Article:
Here is another sipdown from earlier in the month. I think I finished what I had of this tea back around the start of last week or the end of the prior week. I can’t be sure at this point. Anyway, this was yet another excellent Guizhou offering from What-Cha.

I prepared this tea gongfu style. After the rinse, I steeped 6 grams of loose tea leaves in 4 ounces of 167 F water for 5 seconds. This infusion was chased by 15 additional infusions. Steep times for these infusions were as follows: 7 seconds, 9 seconds, 12 seconds, 16 seconds, 20 seconds, 25 seconds, 30 seconds, 40 seconds, 50 seconds, 1 minute, 1 minute 15 seconds, 1 minute 30 seconds, 2 minutes, 3 minutes, and 5 minutes.

Prior to the rinse, the dry tea leaves emitted aromas of malt, hay, zucchini, cucumber, baked bread, and chestnut. After the rinse, I detected new aromas of sugarcane, straw, honey, butter, and toasted sweet corn. The first infusion introduced aromas of lettuce and bamboo. In the mouth, the tea liquor presented notes of malt, hay, grass, zucchini, lettuce, bamboo, chestnut, and cream that were chased by cucumber, sugarcane, butter, and toasted sweet corn hints. There were also some hints of plum in the aftertaste. The subsequent infusions brought out aromas of minerals, green olive, pine, yellow plum, snap peas, and spinach. Impressions of honey, straw, and baked bread emerged in the mouth alongside stronger and more immediate notes of toasted sweet corn, butter, and sugarcane. There were also more prominent and immediate yellow plum notes. Notes of minerals, spinach, green olive, lemon, snap peas, pine, and green beans appeared as well, and I even noted some faint umami, apricot, and peach impressions here and there. At this tea’s peak, each swallow seemed to bring out honey, yellow plum, lemon, toasted sweet corn, and sugarcane notes that lingered for a considerable amount of time. As the tea faded, the liquor became somewhat astringent and emphasized notes of minerals, green beans, cream, malt, pine, cucumber, snap peas, hay, green olive, spinach, and chestnut that were underscored by hints of lemon, grass, zucchini, sugarcane, honey, and toasted sweet corn.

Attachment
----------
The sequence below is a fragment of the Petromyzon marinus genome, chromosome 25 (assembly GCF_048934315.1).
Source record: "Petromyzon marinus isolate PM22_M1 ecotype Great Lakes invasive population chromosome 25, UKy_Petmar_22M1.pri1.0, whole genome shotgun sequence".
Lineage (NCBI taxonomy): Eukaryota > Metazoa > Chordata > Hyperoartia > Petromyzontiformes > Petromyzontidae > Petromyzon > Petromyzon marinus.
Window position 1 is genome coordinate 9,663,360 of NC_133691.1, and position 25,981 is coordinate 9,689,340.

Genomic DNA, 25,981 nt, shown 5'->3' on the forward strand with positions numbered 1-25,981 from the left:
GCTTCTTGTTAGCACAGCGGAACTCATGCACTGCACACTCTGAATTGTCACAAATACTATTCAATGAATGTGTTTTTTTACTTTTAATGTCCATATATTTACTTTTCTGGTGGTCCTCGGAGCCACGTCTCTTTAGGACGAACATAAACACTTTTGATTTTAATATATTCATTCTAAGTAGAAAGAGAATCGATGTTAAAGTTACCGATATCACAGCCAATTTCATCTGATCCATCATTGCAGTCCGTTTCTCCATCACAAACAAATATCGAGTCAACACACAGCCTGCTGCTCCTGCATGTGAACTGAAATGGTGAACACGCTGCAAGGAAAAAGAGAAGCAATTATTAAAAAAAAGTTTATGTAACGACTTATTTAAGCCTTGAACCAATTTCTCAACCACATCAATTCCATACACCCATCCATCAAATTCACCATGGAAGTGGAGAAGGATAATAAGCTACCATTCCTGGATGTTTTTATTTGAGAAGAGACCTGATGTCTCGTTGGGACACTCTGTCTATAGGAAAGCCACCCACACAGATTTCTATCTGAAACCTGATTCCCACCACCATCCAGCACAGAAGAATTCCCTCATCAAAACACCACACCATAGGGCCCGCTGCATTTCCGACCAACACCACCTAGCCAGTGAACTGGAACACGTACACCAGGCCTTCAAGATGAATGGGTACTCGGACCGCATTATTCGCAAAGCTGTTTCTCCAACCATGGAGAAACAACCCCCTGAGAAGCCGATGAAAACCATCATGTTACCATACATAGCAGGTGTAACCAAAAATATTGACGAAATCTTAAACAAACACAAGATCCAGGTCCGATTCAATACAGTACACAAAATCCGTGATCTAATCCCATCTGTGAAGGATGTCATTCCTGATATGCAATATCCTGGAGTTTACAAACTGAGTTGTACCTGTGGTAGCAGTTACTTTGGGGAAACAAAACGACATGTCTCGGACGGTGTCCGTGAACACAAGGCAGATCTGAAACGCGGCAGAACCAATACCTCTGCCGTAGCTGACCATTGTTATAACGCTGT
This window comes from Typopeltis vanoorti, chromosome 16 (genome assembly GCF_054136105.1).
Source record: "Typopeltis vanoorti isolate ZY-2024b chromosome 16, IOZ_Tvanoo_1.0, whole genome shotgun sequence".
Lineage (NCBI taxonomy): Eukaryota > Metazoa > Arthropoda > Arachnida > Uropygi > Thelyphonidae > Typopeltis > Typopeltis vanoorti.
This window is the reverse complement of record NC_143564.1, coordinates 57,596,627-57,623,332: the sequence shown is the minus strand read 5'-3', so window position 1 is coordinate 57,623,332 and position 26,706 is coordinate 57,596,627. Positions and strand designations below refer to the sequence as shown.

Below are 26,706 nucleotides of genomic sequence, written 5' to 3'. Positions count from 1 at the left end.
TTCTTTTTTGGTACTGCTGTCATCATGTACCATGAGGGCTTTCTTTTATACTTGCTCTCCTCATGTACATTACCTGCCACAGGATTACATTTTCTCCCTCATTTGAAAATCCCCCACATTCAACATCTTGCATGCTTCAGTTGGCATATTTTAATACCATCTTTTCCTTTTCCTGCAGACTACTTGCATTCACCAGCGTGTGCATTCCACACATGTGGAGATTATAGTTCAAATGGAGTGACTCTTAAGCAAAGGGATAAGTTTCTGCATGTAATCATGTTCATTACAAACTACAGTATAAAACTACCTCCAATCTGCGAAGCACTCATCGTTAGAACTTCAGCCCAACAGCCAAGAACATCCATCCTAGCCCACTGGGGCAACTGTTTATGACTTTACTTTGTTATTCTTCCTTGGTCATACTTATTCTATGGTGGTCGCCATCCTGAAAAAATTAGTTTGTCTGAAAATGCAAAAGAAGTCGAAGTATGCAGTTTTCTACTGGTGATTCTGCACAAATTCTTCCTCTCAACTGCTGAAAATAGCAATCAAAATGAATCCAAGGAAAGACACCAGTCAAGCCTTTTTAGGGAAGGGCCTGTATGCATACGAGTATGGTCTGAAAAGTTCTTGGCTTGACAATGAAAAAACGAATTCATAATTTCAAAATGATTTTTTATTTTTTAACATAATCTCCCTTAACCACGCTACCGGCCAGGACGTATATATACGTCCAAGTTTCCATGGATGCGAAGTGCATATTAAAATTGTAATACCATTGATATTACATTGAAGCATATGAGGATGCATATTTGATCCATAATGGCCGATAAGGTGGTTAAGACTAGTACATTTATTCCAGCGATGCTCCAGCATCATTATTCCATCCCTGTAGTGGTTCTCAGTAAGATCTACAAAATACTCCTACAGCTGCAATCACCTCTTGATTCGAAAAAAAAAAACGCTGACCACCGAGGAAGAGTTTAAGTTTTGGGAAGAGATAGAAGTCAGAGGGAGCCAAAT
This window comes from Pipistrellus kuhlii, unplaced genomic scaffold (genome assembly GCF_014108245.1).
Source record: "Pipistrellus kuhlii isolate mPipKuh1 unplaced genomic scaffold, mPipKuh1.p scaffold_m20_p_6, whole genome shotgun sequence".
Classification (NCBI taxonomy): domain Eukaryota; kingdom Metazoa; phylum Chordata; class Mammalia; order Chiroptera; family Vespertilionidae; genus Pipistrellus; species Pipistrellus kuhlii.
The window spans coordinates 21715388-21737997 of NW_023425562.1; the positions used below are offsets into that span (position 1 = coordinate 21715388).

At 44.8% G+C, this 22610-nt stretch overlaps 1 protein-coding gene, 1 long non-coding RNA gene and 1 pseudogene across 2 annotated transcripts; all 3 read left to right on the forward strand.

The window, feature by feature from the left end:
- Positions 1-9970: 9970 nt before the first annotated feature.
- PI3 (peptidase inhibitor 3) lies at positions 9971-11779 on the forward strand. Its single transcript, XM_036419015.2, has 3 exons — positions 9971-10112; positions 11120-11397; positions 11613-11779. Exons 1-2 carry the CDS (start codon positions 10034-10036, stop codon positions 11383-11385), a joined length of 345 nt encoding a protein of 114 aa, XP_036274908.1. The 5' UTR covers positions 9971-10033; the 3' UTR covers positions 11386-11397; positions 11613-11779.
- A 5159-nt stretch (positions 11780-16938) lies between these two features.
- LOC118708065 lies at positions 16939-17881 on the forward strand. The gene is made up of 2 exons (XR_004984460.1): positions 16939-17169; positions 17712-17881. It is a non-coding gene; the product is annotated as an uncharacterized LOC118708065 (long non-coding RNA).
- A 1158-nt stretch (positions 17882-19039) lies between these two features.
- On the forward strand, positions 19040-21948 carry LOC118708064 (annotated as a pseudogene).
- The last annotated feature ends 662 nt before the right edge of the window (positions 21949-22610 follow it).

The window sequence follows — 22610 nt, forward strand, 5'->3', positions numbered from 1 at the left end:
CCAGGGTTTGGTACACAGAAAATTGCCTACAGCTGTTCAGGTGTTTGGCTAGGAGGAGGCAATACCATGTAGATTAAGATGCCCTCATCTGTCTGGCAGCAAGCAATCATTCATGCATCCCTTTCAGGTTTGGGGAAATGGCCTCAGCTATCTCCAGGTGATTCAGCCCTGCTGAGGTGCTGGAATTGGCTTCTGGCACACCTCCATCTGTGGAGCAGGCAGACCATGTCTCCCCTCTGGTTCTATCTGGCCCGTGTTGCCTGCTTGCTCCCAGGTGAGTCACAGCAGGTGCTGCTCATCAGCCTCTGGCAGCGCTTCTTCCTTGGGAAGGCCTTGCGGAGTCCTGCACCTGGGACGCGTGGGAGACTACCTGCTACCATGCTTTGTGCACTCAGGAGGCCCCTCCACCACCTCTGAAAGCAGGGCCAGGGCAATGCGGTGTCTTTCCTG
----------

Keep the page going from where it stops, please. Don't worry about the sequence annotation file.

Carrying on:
This was a ridiculously aromatic and flavorful yellow tea. Though I am certainly nowhere close to being an expert on yellow tea, this was easily one of the better yellow teas I have tried. It struck me as being both more accessible and more drinkable than some of the more celebrated and traditional yellow teas on the market. Overall, this was a more or less excellent offering. I could see it being a great introduction to Chinese yellow tea or a tea that fans of Chinese white and green teas could use to branch out to other types of tea.

Flavors: Apricot, Bamboo, Bread, Butter, Chestnut, Cream, Cucumber, Green Beans, Hay, Honey, Lemon, Lettuce, Malt, Mineral, Olives, Peach, Peas, Pine, Plum, Spinach, Straw, Sugarcane, Toasted, Umami, Zucchini

6 g 4 OZ / 118 ML

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My grading criteria for tea is as follows:

90-100: Exceptional. I love this stuff. If I can get it, I will drink it pretty much every day.

80-89: Very good. I really like this stuff and wouldn’t mind keeping it around for regular consumption.

70-79: Good. I like this stuff, but may or may not reach for it regularly.

60-69: Solid. I rather like this stuff and think it’s a little bit better-than-average. I’ll drink it with no complaints, but am more likely to reach for something I find more enjoyable than revisit it with regularity.

50-59: Average. I find this stuff to be more or less okay, but it is highly doubtful that I will revisit it in the near future if at all.

40-49: A little below average. I don’t really care for this tea and likely won’t have it again.

39 and lower: Varying degrees of yucky.

Don’t be surprised if my average scores are a bit on the high side because I tend to know what I like and what I dislike and will steer clear of teas I am likely to find unappealing.



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